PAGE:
What does hiding an uneasy conscience with a judicial air mean? I've quoted it from Pygmalion, a play by George Bernard Shaw.

  • 1
    Please clarify your specific problem or provide additional details to highlight exactly what you need. As it's currently written, it's hard to tell exactly what you're asking.
    – Community Bot
    Commented Jan 26, 2022 at 15:40
  • judicial: of, by, or appropriate to a court or judge.
    – Lambie
    Commented Jan 26, 2022 at 16:15

1 Answer 1


Higgins is using "a judicial air" to hide his "uneasy conscience." The broader context can be seen here; Higgins' housekeeper has scolded him for swearing and he claims that he has never used a certain word. When she stares at him he adds, "hiding an uneasy conscience with a judicial air, 'Except perhaps in a moment of extreme and justifiable excitement.'" In other words, he was uneasy because he knew he has used that word, and hid his guilty conscience by adopting an "air"—an attitude—that Shaw describes as "judicial," having to do with judges or legal pronouncement.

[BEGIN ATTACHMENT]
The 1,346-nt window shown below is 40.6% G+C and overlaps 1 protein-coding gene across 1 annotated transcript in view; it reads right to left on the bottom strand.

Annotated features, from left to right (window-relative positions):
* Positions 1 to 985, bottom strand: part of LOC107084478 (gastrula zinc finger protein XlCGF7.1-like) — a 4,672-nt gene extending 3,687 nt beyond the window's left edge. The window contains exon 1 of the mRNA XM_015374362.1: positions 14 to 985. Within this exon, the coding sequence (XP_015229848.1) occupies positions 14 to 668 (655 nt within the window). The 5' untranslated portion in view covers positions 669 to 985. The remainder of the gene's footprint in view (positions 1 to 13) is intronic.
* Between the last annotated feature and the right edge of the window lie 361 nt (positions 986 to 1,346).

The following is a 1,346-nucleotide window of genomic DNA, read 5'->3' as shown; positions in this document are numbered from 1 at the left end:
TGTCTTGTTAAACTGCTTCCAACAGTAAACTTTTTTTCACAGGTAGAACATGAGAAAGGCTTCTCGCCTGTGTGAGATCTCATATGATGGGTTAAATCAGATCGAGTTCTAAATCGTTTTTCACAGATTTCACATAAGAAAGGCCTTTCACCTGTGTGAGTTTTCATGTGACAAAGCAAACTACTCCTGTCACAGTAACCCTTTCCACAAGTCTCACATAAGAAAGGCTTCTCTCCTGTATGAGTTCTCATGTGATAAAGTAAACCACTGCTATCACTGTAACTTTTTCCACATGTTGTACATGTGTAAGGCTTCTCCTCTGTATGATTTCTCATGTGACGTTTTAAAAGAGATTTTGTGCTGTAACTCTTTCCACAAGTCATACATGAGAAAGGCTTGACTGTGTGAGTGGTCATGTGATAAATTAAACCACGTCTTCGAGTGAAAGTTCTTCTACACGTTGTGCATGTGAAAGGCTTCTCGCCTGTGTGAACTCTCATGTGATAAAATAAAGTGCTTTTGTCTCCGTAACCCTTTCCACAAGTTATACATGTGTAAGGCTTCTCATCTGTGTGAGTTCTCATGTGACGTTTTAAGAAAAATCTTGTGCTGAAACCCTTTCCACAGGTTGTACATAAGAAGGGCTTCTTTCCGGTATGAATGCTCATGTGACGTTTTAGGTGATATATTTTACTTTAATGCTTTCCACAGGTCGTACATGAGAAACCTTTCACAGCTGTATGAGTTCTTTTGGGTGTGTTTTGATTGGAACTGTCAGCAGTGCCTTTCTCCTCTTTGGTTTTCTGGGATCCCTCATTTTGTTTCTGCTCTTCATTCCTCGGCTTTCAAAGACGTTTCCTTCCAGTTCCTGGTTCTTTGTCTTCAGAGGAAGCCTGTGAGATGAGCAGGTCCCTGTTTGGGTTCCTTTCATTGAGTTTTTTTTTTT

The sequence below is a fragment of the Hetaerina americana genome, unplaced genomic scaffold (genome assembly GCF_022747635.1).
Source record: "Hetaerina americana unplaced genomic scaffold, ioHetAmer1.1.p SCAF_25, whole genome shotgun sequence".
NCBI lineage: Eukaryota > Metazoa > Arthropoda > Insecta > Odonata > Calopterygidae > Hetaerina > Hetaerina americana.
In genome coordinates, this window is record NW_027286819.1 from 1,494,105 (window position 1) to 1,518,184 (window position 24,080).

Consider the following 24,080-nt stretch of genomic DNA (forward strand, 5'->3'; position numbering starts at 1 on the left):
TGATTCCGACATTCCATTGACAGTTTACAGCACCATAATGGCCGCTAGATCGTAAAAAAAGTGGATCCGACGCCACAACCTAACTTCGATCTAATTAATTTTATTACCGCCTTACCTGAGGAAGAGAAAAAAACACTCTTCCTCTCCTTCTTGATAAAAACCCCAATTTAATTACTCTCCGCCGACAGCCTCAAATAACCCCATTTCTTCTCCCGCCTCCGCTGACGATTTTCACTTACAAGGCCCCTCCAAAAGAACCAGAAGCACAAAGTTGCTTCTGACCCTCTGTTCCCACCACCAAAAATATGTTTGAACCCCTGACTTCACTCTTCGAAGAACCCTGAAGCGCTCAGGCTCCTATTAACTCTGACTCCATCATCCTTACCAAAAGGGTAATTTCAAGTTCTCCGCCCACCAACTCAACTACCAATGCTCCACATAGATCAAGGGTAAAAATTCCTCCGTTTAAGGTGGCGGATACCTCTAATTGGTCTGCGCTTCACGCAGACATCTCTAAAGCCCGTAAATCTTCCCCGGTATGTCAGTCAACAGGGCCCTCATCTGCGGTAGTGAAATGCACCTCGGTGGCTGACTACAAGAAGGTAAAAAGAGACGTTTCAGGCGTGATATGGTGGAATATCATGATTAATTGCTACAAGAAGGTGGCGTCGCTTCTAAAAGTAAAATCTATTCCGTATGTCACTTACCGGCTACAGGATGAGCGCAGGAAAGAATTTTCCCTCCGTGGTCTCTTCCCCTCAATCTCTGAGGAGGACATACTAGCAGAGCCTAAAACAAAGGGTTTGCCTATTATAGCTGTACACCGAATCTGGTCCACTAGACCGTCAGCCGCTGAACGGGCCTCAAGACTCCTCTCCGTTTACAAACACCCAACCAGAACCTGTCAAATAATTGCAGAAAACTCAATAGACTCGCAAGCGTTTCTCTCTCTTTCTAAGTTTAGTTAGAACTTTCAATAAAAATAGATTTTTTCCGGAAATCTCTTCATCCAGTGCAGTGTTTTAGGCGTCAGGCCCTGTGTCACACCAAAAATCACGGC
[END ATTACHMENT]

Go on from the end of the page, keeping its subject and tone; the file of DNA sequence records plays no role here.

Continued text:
There is intentional irony, since Higgins is adopting a "judge-y" tone to cover the fact that he himself is guity.

  • In common parlance, a reference something like judiciously chosen examples doesn't always (maybe not even usually) imply showing good judgement in any kind of absolute sense. In my experience, judiciously chosen examples usually implies cherry-picked examples - "good" from the perspective of whoever chose those examples, because they support whatever case he's making. But other people who don't agree with the line being presented might well say those examples were deviously / misleadingly selected. I think it's that implication GBS intends. Commented Jan 26, 2022 at 16:47
  • @FumbleFingers But as Kate points out, I hastily misread; the original is judicial, not judicious. Editing... Commented Jan 26, 2022 at 17:19
  • thanks alot , but what was the certain word excatly mrs perece asked hegens not to use the word begins with the same letteras bath Commented Jan 26, 2022 at 19:35
  • @MoustafaSaad "Bastard" seems the most likely choice, given the character and setting. Commented Jan 26, 2022 at 20:39
  • @MoustafaSaad More likely "Bloody" We know Eliza uses this word because she later says "Walk! Not bloody likely. I am going in a taxi”. And that line caused a scandal. Such swearing hadn't previously been heard on the London stage. Also "bastard" is an insult, and Eliza had no reason to insult anyone because the water was hot. But "bloody" is an intensifier. Eliza wouldn't call Mrs Pearce a bastard; Eliza is coarse, but not rude. Note that for the musical, "Bloody" was still too strong, and it became "blooming"
    – James K
    Commented Jan 26, 2022 at 23:03

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